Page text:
Tuesday, July 22, 2008

Adventures in Chess

Welcome to Chessgasm, this blog will be devoted to my obsession with chess. Nothing has the power to elate and infuriate me like chess; I'm sure you can sympathize. The title of this blog is indicative of the emotional power chess has, though nothing the least bit racy will ever be posted (not even 'Chessbase' girls). In any case, this blog will contain my observations, trials, and tribulations as I try to reach expert before I get bored and quit. I intend to review books (I buy a lot of chess books), discuss my games (hopefully get comments from well meaning readers), and discuss the frustrations and joys of being a class player in the USCF.

Perhaps you noticed I said expert. Unlike many chess players, I don't really expect to be a master. I think I can reach expert within 5 years, which is about how long I expect to be really interested in chess (I tend to get bored with things after 5-6 years, I've found). Chess may prove an exception however... I can't ever get enough, especially ICC.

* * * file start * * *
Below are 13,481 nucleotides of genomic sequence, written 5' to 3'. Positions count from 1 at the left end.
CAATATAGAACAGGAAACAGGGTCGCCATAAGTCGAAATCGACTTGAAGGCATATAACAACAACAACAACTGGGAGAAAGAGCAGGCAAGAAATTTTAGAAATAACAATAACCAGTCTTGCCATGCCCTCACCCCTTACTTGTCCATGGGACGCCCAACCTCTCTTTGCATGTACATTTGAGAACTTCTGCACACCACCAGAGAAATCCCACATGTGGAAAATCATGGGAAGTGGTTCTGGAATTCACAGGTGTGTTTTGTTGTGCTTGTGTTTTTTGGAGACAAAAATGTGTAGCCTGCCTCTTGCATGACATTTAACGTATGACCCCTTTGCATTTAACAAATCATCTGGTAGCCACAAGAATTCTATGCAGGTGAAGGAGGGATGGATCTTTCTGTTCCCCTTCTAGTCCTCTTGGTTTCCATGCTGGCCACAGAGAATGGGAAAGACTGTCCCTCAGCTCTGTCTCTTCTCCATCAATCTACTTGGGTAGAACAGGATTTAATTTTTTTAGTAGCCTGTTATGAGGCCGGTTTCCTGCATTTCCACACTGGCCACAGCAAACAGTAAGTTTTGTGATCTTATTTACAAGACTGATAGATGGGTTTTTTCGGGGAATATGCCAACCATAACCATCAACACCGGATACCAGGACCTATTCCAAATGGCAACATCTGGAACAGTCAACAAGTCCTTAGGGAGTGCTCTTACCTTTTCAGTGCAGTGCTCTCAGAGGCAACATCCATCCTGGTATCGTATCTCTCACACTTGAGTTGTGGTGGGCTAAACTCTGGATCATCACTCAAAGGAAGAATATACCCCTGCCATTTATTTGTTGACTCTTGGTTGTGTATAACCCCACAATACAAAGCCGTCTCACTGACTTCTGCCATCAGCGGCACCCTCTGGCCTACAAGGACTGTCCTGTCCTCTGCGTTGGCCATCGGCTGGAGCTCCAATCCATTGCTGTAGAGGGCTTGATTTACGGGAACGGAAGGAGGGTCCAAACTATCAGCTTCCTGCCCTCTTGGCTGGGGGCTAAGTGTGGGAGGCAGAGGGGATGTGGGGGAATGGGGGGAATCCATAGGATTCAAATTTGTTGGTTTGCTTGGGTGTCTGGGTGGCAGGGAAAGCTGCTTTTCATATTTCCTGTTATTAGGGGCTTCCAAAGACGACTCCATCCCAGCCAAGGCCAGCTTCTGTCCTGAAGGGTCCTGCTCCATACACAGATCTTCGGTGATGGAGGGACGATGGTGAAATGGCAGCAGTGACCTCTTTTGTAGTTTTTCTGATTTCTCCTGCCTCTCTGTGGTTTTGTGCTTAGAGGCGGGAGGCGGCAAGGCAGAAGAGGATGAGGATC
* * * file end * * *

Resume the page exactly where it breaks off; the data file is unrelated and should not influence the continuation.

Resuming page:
I don't have a system for improving. I study often, mostly analyzing early middlegame positions from openings I play. I used to do a lot of tactics, but once I got to about 1600 I found that they didn't really seem to help so much as they used to. I think studying openings is not as overrated as everyone says, and since everyone good spends a lot of time on it they should stop telling everyone below them to give it up. How else am I supposed to learn about positions? Positions come from specific openings, and usually the positional (and even tactical) motifs that recur repeatedly in games in those openings are defined very early by the initial moves each player makes. For example, you could say that the King's Indian defense is a terribly complicated and theoretical opening that class players shouldn't spend a lot of time learning the theory of. However, if I want to play the KID, I better learn that black usually strives for an f5 break, while white will often play for c5 and invasion on the open c-file. I should know that if white plays an early f3 and goes into the Samisch, then he may castle queenside and attack on the kingside and that my best response may well be a gambit. I should know that in some positions Na6 planning to come to c5 after a d5 push is a good way of playing. I should know that against some setups going into a Benoni type position with c5 may be best. These are all opening concepts which will define the strategies of both sides for the middlegame, and studying openings seems to the best way to learn about them. Whew. There's my rant for the day.

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